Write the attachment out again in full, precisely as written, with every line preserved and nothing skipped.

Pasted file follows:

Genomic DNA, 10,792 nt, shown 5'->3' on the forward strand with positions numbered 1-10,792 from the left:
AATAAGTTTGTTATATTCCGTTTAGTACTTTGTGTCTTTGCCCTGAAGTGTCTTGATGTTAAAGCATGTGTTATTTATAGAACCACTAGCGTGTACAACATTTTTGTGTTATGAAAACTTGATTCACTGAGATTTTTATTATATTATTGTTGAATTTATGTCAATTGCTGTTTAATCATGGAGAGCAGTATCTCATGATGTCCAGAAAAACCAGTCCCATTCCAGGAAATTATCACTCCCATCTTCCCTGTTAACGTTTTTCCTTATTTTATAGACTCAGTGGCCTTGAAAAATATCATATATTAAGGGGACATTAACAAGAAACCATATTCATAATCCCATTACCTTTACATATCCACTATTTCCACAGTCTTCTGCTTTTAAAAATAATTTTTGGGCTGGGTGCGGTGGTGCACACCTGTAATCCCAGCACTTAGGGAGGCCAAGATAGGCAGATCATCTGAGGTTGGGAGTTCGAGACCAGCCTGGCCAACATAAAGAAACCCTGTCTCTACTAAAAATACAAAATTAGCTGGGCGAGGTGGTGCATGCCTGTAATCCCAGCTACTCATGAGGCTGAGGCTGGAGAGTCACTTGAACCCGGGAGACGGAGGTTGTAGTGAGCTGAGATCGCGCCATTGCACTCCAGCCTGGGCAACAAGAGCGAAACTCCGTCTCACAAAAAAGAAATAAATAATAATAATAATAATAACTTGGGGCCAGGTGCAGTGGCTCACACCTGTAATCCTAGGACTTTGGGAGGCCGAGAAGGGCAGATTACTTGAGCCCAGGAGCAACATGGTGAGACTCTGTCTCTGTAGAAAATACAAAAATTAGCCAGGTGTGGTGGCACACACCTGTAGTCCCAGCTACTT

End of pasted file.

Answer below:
Genomic DNA, 10,792 nt, shown 5'->3' on the forward strand with positions numbered 1-10,792 from the left:
AATAAGTTTGTTATATTCCGTTTAGTACTTTGTGTCTTTGCCCTGAAGTGTCTTGATGTTAAAGCATGTGTTATTTATAGAACCACTAGCGTGTACAACATTTTTGTGTTATGAAAACTTGATTCACTGAGATTTTTATTATATTATTGTTGAATTTATGTCAATTGCTGTTTAATCATGGAGAGCAGTATCTCATGATGTCCAGAAAAACCAGTCCCATTCCAGGAAATTATCACTCCCATCTTCCCTGTTAACGTTTTTCCTTATTTTATAGACTCAGTGGCCTTGAAAAATATCATATATTAAGGGGACATTAACAAGAAACCATATTCATAATCCCATTACCTTTACATATCCACTATTTCCACAGTCTTCTGCTTTTAAAAATAATTTTTGGGCTGGGTGCGGTGGTGCACACCTGTAATCCCAGCACTTAGGGAGGCCAAGATAGGCAGATCATCTGAGGTTGGGAGTTCGAGACCAGCCTGGCCAACATAAAGAAACCCTGTCTCTACTAAAAATACAAAATTAGCTGGGCGAGGTGGTGCATGCCTGTAATCCCAGCTACTCATGAGGCTGAGGCTGGAGAGTCACTTGAACCCGGGAGACGGAGGTTGTAGTGAGCTGAGATCGCGCCATTGCACTCCAGCCTGGGCAACAAGAGCGAAACTCCGTCTCACAAAAAAGAAATAAATAATAATAATAATAATAACTTGGGGCCAGGTGCAGTGGCTCACACCTGTAATCCTAGGACTTTGGGAGGCCGAGAAGGGCAGATTACTTGAGCCCAGGAGCAACATGGTGAGACTCTGTCTCTGTAGAAAATACAAAAATTAGCCAGGTGTGGTGGCACACACCTGTAGTCCCAGCTACTT